The strategy is to bring in more partnerships from overseas and improve the in-country capacity to what we have overseas. We own a simulation centre in Houston as well and the one in Houston is not quite as big as this one but it is our affiliate, owned 100% by this company. Our aim is to bring in international players and to let this be a hub for professional engineering maritime oil and gas services to the entire sector. That is our goal. We have alliances with major manufacturers and major players in the industry such as Granherne KBR, Interocean UK, ABS Consulting West Africa on project basis, Parker Hannifin, Redfox Environmental, RKI Instruments just to name but a few. We also have a very good relationship with Kongsberg Maritime who the OEM / Supplier of all our Simulators both in Nigeria and Houston. We have a good customer relationship with them. We have and still work with a whole lot of international big names to be able to deliver the kind of products that you can’t find otherwise locally. Our view is: local content, global vision.
With regards to these partnerships, is there any specific area that you are looking into now?
We have just developed a relationship with VideoRay, an ROV OEM that has tremendous unique system that delivers robust service. The remotely operated vehicles and also UAVs, (unmanned area vehicles) which can launch like drones and go underwater and save people money instead of launching teams of divers underwater or using other ROVs. We are using unique UAVs and ROVs to deliver our services.
Is there anything specific you would like to highlight about the centre or the industry?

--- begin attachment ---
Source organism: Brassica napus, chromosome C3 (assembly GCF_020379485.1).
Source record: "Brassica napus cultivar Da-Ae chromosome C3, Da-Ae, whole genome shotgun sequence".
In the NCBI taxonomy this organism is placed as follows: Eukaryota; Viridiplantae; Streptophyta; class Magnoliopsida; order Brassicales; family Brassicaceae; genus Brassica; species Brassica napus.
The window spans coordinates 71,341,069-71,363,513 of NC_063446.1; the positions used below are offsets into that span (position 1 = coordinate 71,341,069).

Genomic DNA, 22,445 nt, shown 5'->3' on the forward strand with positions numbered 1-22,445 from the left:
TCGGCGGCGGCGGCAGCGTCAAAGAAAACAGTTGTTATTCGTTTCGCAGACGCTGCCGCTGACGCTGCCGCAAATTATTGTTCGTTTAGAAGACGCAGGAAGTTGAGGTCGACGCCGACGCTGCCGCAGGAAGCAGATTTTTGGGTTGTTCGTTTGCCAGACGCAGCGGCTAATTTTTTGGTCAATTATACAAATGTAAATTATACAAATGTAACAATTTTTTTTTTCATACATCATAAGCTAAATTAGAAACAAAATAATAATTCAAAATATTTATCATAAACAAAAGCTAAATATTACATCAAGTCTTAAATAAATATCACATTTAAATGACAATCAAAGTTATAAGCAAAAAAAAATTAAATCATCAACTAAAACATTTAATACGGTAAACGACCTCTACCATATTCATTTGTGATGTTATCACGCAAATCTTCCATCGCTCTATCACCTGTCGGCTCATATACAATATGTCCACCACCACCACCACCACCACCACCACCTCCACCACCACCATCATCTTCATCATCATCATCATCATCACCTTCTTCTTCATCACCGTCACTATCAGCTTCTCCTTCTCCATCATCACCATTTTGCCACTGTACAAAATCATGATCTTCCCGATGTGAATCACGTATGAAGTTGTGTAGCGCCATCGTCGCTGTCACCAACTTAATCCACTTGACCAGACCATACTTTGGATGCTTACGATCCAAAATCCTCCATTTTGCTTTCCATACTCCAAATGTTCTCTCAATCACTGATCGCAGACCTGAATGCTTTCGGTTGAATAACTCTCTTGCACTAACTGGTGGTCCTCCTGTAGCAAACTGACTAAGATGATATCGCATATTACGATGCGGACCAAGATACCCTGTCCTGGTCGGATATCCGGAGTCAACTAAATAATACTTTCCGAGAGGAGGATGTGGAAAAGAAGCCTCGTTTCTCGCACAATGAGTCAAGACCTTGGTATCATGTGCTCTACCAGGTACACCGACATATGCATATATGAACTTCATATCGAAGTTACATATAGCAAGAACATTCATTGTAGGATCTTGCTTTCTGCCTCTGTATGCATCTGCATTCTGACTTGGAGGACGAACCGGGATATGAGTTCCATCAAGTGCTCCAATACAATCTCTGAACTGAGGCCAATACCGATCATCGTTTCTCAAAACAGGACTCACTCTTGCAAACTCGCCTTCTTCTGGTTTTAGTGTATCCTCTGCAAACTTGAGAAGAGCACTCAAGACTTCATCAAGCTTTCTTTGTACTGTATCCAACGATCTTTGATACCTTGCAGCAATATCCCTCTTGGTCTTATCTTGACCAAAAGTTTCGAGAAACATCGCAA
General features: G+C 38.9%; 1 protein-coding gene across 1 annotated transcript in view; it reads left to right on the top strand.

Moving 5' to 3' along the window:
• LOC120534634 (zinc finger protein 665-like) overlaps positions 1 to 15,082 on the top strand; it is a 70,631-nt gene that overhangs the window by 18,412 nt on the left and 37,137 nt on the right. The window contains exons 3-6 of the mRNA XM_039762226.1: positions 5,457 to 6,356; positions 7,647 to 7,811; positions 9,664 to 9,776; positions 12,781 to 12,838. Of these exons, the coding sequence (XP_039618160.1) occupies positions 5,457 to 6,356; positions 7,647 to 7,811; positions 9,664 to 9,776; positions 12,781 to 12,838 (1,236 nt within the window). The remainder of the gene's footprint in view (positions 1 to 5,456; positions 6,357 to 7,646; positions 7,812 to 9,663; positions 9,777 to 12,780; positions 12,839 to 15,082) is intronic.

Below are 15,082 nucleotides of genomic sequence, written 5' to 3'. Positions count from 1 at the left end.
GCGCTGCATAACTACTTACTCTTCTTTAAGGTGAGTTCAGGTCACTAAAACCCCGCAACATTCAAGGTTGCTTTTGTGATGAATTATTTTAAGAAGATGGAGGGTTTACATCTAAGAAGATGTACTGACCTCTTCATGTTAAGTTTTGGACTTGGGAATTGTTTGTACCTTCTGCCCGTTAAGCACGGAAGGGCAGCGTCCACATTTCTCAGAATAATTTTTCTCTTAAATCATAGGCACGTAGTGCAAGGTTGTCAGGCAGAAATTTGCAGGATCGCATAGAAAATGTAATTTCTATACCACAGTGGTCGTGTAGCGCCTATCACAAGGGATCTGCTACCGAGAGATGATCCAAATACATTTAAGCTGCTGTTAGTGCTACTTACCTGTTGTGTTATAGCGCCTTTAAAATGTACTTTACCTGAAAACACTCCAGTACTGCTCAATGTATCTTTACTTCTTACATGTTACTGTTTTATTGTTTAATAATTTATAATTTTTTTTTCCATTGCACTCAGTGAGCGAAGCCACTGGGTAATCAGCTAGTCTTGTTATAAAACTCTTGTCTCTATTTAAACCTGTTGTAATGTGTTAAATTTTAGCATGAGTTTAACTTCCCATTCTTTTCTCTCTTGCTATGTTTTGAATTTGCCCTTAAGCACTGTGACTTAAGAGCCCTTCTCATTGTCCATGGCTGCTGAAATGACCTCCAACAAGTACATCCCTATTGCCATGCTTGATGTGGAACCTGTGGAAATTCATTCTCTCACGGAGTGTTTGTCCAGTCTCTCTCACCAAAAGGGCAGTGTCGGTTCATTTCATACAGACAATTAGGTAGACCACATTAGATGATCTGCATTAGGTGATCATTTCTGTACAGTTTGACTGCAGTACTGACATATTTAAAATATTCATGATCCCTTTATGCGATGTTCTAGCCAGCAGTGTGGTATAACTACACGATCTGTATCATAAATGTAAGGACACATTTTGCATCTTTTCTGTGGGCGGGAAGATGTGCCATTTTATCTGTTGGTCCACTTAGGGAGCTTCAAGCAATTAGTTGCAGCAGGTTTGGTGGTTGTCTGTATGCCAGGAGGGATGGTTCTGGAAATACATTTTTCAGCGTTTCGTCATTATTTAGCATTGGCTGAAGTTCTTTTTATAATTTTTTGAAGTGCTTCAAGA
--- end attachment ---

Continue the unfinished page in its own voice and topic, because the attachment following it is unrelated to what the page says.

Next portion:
Our appeal is for the government to recognise us. We have been able to get here mainly because Chevron Nigeria Ltd has been a very big supporter of Pem Offshore. It was like a dream when we went to Chevron; they gave us a contract without ever seeing anything on the ground. They believed in my dream and they knew that we were professionals. They had worked with us for over 4 years and so they said they would give us the support that we wanted. Unfortunately the government and the banks in Nigeria who you meet and share your dreams with don’t want to back you up. What we are asking for is support from our fellow Nigerians, for them to embrace what we are doing and to support us. Every Nigerian who is endeavouring is crying out for the international companies to support them, if it wasn’t for them I don’t think we would be anywhere. The new laws created and set up by the government and the Local Content Development and Monitoring Board are doing their best. They give us their support. We are trying our best to be close to the maritime industry, they are coming along but as I said we would like more support from every group and particularly from the government. For instance, because we set up a simulation centre in the US, the Veteran administration came and audited us and said “You know what? If you can build this place with your money, then if we give you money you will be able to do more” and they approved us for a grant of 3 million dollars and another for 800,000 dollars for us to build a more robust and bigger simulator so that we can be able to train people. That is what the government should do. We have written to every government agency but they barely ever write back and when they come here, they take photos and then go and it’s back to voicemail, you call them and you get voicemail. We are looking for them to embrace us. They can help the international oil companies who pay their taxes and their dues but still look after companies like ours.